Turkish prosecutors have indicted 196 people, including several former heads of service, over accusations they plotted a coup against the Islamist-rooted government, reports said on Monday.
According to the indictment cited by the Anatolia news agency, the plan was drawn up at the Istanbul base of the First Army shortly after the Justice and Development Party (AKP) came to power in November 2002.
The First Army's former top general Cetin Dogan is the chief suspect while former navy chief admiral Ozden Ornek, former air force commander general Halil Ibrahim Firtina, and the former number two of the general staff, retired general Ergin Saygun, are also among those charged.
The Hurriyet newspaper reported on its website that there were more than 30 retired or serving soldiers among the suspects of the plot which was said to have been drawn up on the grounds that the AKP was a threat to secularism.
The indictment accuses all the defendants of "attempting to overthrow the government or prevent it from carrying out its duties through the use of force and violence", a crime punishable by 15 to 20 years in jail, Anatolia added.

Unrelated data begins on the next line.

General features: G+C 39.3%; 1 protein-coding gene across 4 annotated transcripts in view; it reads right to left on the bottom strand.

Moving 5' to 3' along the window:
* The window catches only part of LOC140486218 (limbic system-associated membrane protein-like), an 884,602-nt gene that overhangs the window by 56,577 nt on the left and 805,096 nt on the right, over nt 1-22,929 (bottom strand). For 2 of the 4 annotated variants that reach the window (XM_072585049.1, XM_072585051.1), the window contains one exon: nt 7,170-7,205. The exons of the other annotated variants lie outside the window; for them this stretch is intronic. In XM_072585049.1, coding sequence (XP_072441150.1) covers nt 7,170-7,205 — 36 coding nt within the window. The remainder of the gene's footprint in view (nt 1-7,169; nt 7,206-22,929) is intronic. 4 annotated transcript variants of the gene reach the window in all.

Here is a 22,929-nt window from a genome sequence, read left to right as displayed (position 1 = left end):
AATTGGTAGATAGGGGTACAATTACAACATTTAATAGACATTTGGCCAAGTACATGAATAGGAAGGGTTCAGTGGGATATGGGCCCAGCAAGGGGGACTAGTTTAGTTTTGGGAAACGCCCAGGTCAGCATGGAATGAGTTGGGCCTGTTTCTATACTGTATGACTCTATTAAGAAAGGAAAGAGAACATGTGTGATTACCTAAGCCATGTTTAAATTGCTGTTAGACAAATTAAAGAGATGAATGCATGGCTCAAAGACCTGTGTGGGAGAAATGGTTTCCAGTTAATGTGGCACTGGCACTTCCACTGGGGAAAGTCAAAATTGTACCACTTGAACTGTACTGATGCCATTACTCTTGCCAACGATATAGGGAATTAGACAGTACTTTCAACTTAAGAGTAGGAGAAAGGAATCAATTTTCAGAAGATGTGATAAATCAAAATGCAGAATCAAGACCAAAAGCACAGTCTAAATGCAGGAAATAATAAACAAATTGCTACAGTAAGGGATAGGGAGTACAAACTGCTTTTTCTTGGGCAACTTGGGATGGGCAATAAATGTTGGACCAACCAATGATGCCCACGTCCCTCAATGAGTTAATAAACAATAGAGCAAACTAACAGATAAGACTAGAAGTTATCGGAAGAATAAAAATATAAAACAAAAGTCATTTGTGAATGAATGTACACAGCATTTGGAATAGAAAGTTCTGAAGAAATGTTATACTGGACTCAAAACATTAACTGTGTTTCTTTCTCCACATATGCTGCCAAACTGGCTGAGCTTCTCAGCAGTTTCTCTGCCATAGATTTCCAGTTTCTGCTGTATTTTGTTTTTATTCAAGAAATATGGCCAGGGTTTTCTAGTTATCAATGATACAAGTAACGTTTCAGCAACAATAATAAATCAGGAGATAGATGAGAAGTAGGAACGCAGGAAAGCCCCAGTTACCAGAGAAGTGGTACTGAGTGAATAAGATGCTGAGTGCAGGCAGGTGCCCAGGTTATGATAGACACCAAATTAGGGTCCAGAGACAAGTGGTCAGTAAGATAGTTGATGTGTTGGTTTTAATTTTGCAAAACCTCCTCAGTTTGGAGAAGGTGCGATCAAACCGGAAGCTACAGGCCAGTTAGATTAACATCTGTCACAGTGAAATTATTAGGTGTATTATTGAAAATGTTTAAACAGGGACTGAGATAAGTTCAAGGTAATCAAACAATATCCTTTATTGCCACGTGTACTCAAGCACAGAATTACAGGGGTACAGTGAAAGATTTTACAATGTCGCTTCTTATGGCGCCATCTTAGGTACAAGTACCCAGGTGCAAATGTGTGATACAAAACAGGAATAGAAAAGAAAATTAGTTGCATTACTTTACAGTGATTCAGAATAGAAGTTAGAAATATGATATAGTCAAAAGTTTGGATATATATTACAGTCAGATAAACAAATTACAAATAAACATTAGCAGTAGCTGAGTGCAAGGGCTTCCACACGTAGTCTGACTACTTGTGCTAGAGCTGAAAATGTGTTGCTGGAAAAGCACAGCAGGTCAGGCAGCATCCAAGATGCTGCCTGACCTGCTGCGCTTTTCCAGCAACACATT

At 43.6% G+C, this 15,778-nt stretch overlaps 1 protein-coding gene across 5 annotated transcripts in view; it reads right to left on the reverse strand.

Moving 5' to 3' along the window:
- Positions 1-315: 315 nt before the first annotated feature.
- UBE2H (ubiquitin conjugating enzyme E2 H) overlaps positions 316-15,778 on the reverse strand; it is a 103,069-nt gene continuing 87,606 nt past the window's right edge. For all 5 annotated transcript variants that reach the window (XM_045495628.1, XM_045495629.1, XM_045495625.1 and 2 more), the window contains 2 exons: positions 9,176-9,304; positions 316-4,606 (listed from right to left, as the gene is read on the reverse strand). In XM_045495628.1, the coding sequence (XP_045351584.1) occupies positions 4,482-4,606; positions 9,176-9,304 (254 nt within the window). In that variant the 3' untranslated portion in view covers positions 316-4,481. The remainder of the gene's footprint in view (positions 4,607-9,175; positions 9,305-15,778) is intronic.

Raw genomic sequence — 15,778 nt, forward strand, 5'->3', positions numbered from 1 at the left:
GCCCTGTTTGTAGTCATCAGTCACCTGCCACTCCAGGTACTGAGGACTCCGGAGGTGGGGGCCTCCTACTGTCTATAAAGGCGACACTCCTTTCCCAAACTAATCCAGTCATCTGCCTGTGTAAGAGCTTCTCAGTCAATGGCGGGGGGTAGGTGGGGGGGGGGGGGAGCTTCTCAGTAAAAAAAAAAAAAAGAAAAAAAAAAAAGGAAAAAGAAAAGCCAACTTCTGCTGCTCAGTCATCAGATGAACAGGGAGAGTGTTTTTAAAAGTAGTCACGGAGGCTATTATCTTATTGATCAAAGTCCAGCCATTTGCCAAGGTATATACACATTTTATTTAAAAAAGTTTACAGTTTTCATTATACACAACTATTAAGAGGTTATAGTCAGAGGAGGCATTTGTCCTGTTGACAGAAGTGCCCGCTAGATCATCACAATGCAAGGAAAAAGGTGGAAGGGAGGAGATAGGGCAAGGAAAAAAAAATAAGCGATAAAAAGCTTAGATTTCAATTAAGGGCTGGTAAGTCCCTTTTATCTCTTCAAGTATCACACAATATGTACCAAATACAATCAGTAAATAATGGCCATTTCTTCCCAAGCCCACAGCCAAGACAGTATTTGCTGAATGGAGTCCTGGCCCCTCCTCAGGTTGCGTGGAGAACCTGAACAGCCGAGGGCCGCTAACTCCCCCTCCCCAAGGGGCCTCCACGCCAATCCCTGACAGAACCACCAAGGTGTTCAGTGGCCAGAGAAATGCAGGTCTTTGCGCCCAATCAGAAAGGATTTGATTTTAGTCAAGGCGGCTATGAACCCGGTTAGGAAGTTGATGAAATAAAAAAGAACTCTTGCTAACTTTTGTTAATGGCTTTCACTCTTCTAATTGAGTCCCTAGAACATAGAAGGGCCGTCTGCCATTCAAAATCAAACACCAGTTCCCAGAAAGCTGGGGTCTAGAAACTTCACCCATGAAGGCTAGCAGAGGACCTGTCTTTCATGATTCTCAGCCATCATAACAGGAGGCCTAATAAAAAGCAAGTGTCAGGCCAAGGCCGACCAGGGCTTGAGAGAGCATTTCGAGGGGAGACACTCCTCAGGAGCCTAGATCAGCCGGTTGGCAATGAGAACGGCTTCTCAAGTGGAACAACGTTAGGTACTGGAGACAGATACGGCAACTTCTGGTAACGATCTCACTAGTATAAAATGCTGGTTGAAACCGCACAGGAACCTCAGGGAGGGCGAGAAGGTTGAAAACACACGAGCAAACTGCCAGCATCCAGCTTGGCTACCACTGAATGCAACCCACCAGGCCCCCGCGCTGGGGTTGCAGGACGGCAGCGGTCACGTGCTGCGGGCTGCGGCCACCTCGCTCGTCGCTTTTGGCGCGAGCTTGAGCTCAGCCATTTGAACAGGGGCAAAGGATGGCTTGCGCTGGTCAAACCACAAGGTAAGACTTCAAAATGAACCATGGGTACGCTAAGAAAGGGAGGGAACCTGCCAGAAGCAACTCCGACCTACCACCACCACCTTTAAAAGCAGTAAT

It was not immediately clear when the trial would start.
The plot -- codenamed "Operation Sledgehammer" -- reportedly involved plans to bomb mosques and provoke tensions with Greece, thus sparking political chaos and justifying a military takeover.
It was first reported in January by the Taraf newspaper, which routinely targets the army. The daily said it had obtained documents and audio tapes indicating that a coup plan was drawn up and discussed at the First Army.
Dogan has denied the charges, claiming that papers from a contingency plan based on a scenario of domestic unrest had been doctored to look like a coup plot.
The investigation -- the toughest action so far against the influential army -- initially saw the arrest of dozens of retired and serving soldiers pending trial as part of the probe.
But they were all subsequently released amid accusations that prosecutors had issued arrest rulings liberally and were effectively punishing suspects before the charges had been proven in court.
Opponents have accused the government of using the investigation to discredit the army, the guardians of the country's strictly secular order.
They argue the authorities want to remove a major obstacle in its plan to raise the profile of Islam in the country.
The government categorically denies charges that it has designs against the secular order and has described the probe as a step towards improving Turkish democracy.